8
$\begingroup$

I have a heat-map of gene expression measurements (log2-transformed microarray signals, after inter-microarray data normalization, etc.) that I am using to illustrate the expression of 72 genes ('rows' of the heat-map) which I had identified as differentially expressed among different sub-groups of the 60 samples ('columns' of the heat-map, ordered by sub-groups) of my study. The ranges of gene measurements are within the 1-12 range (e.g., 4-8 for gene X, 2-10 for gene Y, and so on). It is a two-color heat-map, with the brightest green, black, and brightest red colors of the color scale used for values 1, 4 and 12, respectively.

A reviewer has commented that the heat-map will be more informative if Z-scores of the gene expression measurements are used instead. I don't get this because to me it seems that the heat-map will be less informative; Z-scoring will reduce the dimensionality of the data as one can no longer compare one gene to another for a given sample.

Can anyone comment on this? Thanks.

An image showing the current and reviewer-proposed heat-maps can be seen here: http://i.imgur.com/a2hmT.png

$\endgroup$
  • $\begingroup$ Sorry that this isn't my field so probably others would know from the context; but what are the three dimensions (horizontal position, vertical position, and color) of your heatmap? Is the reviewer suggesing just changing whatever is currently mapped to colour to be a standardised version the same variable (standardisation of some sort - again apologies I don't know what this means in your case), in which case I don't see how it reduces the dimensionality you are showing. Doesn't make it a good idea, of course, that depends on what you are trying to see. $\endgroup$ – Peter Ellis Sep 11 '12 at 9:24
  • $\begingroup$ Thanks for the comment. I have clarified some details in the question, and have added a link to an image of the heat-map. $\endgroup$ – user4045 Sep 11 '12 at 10:44
  • 1
    $\begingroup$ Thanks, that helps me understand (as does @fosgen's answer). It's nothing to do with your question, but in passing, I strongly recommend avoiding relying on red-green contrasts, because of the color blindness problem. $\endgroup$ – Peter Ellis Sep 11 '12 at 10:58
8
$\begingroup$

What the reviewer may be referring to is the bottom legend of your figure. It goes from 1 to 12, with 4 right in the middle, which is discomforting. This makes your absolute log expression values difficult to interpret, because when a gene goes from bright green to black, its expression level is multiplied by 16, but when it goes from black to bright red, it is multiplied by 256. In short, I don't think your figure could be "more informative", but the information could be more intuitive.

As explained by @fosgen, Z-scores are centered and normalized, so the user can interpret a color as $x$ standard deviations from the mean and have an intuitive idea of the relative variation of that value.

Like @fosgen, I think you should go for standardization by gene (standardization by cell type does not make sense to me in that context). Black will be the average expression across different cell types (set to 0) and the color distribution will be symmetrical on both sides.

Showing the (relative) gene-wise variation of expression is standard in the field, but you might have specific reasons to show the (absolute) log2-microarray measurements, in which case you can expose them to the reviewers. But I would still straigthen the color gradient to ease interpretation.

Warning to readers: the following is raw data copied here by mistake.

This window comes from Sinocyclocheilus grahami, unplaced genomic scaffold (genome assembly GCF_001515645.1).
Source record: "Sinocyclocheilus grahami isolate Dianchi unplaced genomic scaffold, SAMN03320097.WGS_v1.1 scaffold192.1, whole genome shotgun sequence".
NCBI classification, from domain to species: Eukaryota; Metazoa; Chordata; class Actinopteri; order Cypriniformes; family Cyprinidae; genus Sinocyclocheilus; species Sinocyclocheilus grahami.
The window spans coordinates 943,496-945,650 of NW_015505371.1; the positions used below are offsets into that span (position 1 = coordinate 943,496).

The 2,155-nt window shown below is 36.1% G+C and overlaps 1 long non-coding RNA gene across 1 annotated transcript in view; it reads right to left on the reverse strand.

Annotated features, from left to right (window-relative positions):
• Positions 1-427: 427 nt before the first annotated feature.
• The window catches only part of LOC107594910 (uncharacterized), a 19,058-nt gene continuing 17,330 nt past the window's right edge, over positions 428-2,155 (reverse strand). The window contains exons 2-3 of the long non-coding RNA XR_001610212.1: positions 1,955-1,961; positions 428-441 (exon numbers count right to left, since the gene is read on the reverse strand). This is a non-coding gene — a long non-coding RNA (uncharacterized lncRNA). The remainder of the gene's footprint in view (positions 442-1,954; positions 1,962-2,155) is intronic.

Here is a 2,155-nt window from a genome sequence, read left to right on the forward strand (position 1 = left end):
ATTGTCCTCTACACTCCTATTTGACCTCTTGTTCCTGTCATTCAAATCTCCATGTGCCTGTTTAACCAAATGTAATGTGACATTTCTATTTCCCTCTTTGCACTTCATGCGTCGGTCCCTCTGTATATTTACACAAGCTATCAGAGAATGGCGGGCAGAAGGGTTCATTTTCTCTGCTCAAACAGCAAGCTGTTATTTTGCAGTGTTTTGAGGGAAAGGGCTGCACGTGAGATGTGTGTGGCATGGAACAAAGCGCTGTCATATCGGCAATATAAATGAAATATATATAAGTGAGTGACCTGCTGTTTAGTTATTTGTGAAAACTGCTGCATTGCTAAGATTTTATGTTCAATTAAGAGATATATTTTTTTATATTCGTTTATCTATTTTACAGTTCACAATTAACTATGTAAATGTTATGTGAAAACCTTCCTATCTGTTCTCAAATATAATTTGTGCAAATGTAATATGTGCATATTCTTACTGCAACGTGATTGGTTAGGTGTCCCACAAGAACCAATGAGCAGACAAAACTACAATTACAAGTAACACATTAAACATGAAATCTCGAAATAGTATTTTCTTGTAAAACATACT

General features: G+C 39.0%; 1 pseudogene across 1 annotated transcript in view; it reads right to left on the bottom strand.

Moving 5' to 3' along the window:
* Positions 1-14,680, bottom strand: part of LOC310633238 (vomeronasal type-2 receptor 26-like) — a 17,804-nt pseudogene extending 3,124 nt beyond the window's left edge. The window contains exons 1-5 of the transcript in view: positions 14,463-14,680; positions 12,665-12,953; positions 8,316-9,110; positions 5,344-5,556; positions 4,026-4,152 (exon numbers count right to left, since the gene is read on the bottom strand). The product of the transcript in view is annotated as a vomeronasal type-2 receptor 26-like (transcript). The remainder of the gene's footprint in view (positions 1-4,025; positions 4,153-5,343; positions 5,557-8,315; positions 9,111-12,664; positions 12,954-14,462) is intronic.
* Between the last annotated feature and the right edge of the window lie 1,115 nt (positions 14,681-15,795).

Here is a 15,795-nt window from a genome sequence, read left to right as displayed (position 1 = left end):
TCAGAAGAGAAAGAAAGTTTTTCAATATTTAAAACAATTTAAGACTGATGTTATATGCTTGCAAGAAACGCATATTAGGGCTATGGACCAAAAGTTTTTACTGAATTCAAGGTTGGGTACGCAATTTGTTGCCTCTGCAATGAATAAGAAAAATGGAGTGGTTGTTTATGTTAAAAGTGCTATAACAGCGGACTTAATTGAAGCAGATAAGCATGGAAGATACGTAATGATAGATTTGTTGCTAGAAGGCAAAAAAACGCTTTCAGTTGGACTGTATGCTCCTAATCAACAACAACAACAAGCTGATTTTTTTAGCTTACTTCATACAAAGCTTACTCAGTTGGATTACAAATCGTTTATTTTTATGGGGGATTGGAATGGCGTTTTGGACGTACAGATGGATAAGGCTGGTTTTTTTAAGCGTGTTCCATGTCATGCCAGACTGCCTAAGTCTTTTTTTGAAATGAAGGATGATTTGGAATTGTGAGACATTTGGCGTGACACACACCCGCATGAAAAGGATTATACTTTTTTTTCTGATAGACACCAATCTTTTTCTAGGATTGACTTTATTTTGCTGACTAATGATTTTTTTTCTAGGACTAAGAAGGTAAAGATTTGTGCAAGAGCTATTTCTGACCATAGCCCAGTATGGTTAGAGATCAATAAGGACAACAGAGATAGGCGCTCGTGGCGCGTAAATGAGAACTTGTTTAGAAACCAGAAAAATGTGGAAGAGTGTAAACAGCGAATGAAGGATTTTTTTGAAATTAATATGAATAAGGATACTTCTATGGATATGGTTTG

| cite | improve this answer | |
$\endgroup$
  • $\begingroup$ Thanks! I have provided a link in the question to an image that shows both types of heat-maps next to each other. $\endgroup$ – user4045 Sep 11 '12 at 20:56
  • $\begingroup$ Good job!! This is less of a color explosion :D It also draws the emphasis on the diagonal square which show the groups of genes up-regulated or down-regulated in the groups of cells. The information is the same, but I personally find it more intuitive. $\endgroup$ – gui11aume Sep 11 '12 at 21:03
6
$\begingroup$

The answer depends on what kind of comparison have to be shown on the figure. If we want to show differences between genes, it is good to make Z-score by samples (force each sample to have zero mean and standard deviation=1). If we want to show differences between samples, it is good to make Z-score by genes (force each gene to have zero mean and standard deviation=1). Original heat-map contains both information. So the phrase that it is "less informative" does not suit here. But redundant information makes useful information hard to see. Z-scoring does not reduce dimensionality, but throw away information about means and standard deviations in rows or columns (genes or samples). Think what information and what comparison you are discussing in paper and make proper Z-scoring if some information is redundant, else if all is useful - leave the original heat-map and explain this point to your reviewer.

| cite | improve this answer | |
$\endgroup$
  • $\begingroup$ Looking at your figure, I can suggest that standartization by genes may be helpful. Try it and see whether the resulted heat-map supports your inferences more clearly. Note that mir-1826 expression is constant, and thus may be deleted from figure, but mentioned in text. Also, you may add mean expression value near each gene in order to save the possibility of gene comparison after Z-scoring $\endgroup$ – O_Devinyak Sep 11 '12 at 11:25

Your Answer

By clicking “Post Your Answer”, you agree to our terms of service, privacy policy and cookie policy

Not the answer you're looking for? Browse other questions tagged or ask your own question.